Author(s): Ünal Şen1, Mirat Grüol2,
  • 1. Department of Environmental Engineering, Gebze Technical University, Kocaeli, Turkey ,
  • 2. Department of Environmental Engineering, Gebze Technical University, Kocaeli, Turkey ,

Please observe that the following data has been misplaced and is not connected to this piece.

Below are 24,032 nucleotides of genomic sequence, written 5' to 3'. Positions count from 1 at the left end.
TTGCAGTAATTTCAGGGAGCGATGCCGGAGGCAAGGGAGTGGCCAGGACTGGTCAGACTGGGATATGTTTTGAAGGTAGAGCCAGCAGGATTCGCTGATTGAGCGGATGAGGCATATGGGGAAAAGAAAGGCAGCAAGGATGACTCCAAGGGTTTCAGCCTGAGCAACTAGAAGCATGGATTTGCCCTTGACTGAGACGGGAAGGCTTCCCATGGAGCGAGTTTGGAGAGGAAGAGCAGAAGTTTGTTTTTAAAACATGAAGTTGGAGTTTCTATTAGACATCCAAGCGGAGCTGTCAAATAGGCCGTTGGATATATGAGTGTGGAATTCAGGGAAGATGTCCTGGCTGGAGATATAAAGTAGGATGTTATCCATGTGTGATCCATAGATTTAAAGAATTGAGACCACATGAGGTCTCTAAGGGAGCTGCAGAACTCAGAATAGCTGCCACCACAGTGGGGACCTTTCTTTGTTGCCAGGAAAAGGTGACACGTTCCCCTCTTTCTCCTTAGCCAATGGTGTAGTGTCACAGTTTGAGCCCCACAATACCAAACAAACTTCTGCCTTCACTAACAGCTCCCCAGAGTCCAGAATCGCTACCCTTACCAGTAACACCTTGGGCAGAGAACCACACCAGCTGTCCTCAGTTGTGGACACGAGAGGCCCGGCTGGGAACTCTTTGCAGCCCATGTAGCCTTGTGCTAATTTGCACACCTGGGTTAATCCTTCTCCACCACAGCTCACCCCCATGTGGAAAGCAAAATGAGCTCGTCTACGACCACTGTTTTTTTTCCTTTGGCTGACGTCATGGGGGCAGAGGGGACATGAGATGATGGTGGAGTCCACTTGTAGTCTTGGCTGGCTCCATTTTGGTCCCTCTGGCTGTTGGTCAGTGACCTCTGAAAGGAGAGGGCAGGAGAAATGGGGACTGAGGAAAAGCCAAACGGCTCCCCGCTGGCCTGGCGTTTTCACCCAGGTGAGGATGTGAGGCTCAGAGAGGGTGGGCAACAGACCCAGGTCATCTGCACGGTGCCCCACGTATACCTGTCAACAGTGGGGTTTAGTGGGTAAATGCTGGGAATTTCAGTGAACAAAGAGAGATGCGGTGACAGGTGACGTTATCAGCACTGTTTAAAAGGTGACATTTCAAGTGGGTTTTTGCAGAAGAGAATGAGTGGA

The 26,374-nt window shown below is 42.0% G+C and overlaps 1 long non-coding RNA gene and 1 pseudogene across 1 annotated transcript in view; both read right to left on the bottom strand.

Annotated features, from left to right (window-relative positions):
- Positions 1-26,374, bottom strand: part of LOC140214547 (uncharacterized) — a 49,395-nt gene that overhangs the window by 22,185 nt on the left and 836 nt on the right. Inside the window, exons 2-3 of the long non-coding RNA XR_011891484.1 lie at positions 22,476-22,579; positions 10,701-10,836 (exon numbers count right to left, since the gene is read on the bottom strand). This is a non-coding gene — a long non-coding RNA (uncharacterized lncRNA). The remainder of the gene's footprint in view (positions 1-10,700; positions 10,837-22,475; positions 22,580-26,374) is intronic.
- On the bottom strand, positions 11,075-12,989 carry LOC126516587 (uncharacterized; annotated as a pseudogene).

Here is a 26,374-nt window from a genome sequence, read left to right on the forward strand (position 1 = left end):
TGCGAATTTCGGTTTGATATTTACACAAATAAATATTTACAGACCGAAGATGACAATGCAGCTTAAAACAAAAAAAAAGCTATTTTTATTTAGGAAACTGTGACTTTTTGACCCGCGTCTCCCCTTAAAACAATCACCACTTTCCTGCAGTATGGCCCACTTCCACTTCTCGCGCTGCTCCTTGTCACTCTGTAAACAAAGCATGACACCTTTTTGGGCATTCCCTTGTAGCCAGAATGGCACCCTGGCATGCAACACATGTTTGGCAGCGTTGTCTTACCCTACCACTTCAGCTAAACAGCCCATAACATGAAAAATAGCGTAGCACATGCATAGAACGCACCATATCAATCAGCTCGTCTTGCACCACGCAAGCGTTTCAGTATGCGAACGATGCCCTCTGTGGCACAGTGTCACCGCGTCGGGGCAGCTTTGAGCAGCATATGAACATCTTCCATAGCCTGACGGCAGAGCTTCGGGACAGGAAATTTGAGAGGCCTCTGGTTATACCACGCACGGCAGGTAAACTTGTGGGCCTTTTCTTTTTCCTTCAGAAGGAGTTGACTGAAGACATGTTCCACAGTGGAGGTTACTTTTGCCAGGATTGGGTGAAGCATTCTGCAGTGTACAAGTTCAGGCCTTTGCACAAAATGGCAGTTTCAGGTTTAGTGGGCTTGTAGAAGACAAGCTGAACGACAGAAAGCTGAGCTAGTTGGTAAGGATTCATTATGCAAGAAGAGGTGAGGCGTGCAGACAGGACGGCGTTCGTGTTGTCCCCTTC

Abstract: In this study we investigated the use of triethanolamine (TEA), a well-known carbon dioxide (CO2) capturing chemical, to increase CO2 availability in microalgae growth media. Microalgae culture used in the study was a mixed culture, in which the dominant species were determined by microscopic analysis as Chlorococcales order of the Chlorophyceae class (i.e. Scenedesmus sp., Chloroccum sp.). The non-toxic triethanolamine concentration was determined by measuring the specific growth rates of microalgae cultures grown in BG11 medium spiked with 1, 2, 5, 10, 20 and 40 mM TEA. It was observed that the growth rate started to drop at TEA concentrations bigger than 20 mM. It was also observed that the biomass growth rate as well as nitrate and phosphate consumption rates of microalgae at 20 mM TEA concentration were similar to those grown without any TEA addition. Based on GC-FID analysis, a decrease in TEA concentration was detected after 6th day of the growth period, but a separate study indicated that this decrease could not be associated with abiotic oxidation, biosorption or sorption by microalgae. Using pre-CO2 loaded BG11 mediums with 20 mM TEA concentration resulted in higher biomass production rates compared to those without TEA addition, when the cultures were not aerated during cultivation. When the cultures were subjected to aeration, the biomass production rates of the cultures with and without TEA addition became close to each other. It was found that most of CO2 loaded in the medium released within a few days of the growth period. Further studies are being conducted to reveal CO2 release mechanisms from CO2 loaded TEA solution to microalgae medium.